(Bloomberg) -- The crowded schedule of blockbusters in 2021, which includes “Black Widow” and “F9,” probably won’t stay that way for long.
Many of the films slated for theatrical release in the first half of the year will likely be delayed again, according to Universal Filmed Entertainment Chairman Donna Langley. And disruptions are likely to continue in some form through at least the remainder of 2021, she said Thursday in a Q&A with Bloomberg News.
Ultimately Hollywood will bounce back, but it might look different, she said. For example, the pandemic accelerated demand for streaming services, and Universal has permanently altered its film-release pattern to allow movies to reach online audiences sooner.
At the same time, some things will remain the same. Langley said she plans to steer clear of debuting the studio’s 2021 films on the streaming platform Peacock, also part of Comcast Corp.’s NBCUniversal, unlike what competitor Warner Bros. is doing with its AT&T Inc. sibling HBO Max.
“There were so many trends in our business that were already happening, but the pandemic accelerated that need for innovation in order to survive and thrive,” Langley said. “We have addressed how to best get our product to the consumer in a way that works for them, and that is still a large priority.”
Langley’s comments reflect a difficult reality that’s set in across Hollywood in recent months. Many in the business thought the Covid-19 vaccine rollout that started at the end of last year meant U.S. theaters could broadly reopen by early to mid-2021. Instead, the world is still fighting a mighty battle against the pandemic. In Los Angeles County, where Universal films much of its entertainment content, productions have extended their planned holiday hiatuses due to a spike in Covid cases.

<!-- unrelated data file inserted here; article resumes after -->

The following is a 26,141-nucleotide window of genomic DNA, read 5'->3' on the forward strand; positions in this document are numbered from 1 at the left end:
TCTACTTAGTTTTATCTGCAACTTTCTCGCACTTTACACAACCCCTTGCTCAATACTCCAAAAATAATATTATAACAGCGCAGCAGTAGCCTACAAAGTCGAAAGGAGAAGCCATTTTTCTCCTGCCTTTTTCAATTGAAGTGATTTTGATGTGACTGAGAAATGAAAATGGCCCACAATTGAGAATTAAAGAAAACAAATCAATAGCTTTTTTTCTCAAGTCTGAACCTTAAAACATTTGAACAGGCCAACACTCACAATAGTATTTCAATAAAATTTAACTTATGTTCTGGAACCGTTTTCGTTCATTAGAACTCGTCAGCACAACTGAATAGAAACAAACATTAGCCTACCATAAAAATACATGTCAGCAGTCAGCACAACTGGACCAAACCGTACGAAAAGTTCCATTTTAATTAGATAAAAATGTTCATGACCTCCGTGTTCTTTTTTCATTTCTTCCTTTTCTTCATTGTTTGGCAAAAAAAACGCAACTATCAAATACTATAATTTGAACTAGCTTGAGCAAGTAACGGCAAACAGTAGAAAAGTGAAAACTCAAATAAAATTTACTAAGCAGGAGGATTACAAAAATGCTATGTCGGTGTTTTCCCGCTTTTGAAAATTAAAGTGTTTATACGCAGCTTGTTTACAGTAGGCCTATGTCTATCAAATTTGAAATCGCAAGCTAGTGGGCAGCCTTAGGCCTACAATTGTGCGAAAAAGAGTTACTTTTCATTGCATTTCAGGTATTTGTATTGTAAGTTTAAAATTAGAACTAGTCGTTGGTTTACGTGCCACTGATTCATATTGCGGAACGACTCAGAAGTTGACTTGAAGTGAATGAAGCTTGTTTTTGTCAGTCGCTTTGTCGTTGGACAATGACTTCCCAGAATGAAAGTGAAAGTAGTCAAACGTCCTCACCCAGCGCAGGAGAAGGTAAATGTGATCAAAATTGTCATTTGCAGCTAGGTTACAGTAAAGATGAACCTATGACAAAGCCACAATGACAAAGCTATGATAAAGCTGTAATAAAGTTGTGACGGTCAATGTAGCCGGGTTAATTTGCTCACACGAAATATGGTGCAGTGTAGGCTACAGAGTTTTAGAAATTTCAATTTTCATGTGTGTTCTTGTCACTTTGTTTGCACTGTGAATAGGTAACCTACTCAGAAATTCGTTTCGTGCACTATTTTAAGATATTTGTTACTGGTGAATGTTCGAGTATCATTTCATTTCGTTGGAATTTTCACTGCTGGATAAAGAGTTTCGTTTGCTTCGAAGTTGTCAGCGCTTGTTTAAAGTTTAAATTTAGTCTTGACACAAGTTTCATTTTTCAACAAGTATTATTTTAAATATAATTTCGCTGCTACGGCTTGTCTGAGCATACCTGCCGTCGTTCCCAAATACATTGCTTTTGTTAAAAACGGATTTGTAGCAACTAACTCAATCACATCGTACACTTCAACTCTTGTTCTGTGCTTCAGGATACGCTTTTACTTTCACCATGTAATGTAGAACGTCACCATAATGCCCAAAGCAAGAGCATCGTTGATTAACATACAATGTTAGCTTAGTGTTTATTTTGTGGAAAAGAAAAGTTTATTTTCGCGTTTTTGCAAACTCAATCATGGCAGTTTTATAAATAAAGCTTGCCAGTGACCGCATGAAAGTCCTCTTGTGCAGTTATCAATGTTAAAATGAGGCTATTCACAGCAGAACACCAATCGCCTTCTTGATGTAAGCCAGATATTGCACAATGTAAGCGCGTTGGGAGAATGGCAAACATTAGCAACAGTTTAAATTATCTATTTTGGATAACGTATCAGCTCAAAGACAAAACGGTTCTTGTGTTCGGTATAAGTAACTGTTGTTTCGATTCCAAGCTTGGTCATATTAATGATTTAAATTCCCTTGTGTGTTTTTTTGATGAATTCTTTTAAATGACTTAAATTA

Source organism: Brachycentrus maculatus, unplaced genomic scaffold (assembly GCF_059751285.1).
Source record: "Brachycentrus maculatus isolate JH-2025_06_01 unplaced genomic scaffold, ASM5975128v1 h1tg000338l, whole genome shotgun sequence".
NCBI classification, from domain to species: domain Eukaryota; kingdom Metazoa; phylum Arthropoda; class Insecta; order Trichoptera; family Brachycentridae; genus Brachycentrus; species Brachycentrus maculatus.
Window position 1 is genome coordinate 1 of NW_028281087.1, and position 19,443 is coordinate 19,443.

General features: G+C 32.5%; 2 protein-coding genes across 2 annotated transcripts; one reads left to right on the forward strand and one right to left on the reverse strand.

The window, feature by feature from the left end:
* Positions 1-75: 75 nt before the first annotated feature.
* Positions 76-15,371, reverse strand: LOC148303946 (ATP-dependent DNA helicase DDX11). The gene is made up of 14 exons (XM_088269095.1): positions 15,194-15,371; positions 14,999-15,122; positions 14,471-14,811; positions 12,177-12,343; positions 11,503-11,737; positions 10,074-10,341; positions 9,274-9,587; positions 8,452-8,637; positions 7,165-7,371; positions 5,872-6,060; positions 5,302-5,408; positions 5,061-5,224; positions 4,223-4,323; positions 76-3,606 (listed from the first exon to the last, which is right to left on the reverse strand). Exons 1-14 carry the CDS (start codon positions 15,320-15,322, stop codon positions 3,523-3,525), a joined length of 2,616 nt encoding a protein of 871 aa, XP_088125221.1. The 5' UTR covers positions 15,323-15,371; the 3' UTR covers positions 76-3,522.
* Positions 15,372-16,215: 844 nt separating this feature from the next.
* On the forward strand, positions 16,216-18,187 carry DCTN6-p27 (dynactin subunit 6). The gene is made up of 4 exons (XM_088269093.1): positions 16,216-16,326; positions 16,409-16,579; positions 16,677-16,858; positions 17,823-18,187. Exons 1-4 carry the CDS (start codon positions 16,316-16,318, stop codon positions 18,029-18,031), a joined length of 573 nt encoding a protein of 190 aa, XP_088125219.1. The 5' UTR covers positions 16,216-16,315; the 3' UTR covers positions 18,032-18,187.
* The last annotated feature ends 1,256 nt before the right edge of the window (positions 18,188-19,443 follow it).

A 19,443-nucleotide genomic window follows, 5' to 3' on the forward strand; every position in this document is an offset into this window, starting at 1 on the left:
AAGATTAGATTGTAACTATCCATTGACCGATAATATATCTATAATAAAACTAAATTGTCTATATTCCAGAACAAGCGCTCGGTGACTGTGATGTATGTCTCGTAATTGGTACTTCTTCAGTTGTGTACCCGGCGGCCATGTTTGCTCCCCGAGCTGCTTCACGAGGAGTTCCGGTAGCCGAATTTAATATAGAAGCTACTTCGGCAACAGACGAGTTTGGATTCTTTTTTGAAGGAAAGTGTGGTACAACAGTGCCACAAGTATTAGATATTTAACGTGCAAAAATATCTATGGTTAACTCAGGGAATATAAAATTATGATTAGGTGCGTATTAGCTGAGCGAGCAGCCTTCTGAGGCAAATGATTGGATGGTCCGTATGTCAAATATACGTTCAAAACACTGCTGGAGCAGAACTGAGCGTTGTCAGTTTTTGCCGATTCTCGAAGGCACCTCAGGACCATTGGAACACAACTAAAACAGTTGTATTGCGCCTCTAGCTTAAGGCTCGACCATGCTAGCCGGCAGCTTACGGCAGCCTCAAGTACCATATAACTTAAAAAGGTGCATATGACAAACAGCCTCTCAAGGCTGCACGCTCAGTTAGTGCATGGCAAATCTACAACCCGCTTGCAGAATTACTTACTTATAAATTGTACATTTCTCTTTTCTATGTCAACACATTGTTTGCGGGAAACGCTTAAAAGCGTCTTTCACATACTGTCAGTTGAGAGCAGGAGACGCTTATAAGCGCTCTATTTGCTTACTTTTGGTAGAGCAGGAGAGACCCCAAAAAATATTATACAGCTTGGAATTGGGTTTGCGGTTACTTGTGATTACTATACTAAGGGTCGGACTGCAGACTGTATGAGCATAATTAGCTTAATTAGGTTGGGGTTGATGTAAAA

That’s thrown another obstacle in front of studios trying to decide what to do with their big franchise movies that are ready for release. Those types of films reliably perform well at the box office, and studios depend on them to offset other films that lose money. But with domestic cinemas mostly closed, and the open ones capping ticket sales to ensure social-distancing rules are met, there’s little hope of releasing a box-office smash right now.
A few films scheduled for the first half of 2021, including Warner’s “The Many Saints of Newark,” have already been delayed. Other highly anticipated films, including Fast and Furious installment “F9” and the new James Bond movie “No Time to Die,” are at risk of moving, too. “As far as Universal goes, we are analyzing the landscape as we speak and of course had anticipated that this is a likely scenario, and have assessed alternate dates for all of our titles if that proves necessary,” Langley said.
Against that backdrop, efforts to recast old agreements with movie theaters -- in which studios give them the right to exclusively show new movies for about three months -- became more important. Universal has signed deals with three chains, AMC Entertainment Holdings Inc., Cinemark Holdings Inc. and Cineplex Inc., to shorten the wait time to 17 days. After that, the studio can sell the film to online audiences through what’s called premium video-on-demand.
Langley suggested the studio would continue to sign agreements like that with other chains, and said she thinks those arrangements will see Universal through the pandemic and beyond. While many have worried that theaters won’t survive the combination of Covid-19 and the rise of streaming, she said they’re still important to Universal’s business model.
“We believe in this distribution model,” she said. “Not just because it allows us to better monetize our slate, but it benefits exhibition when they share in the revenue.”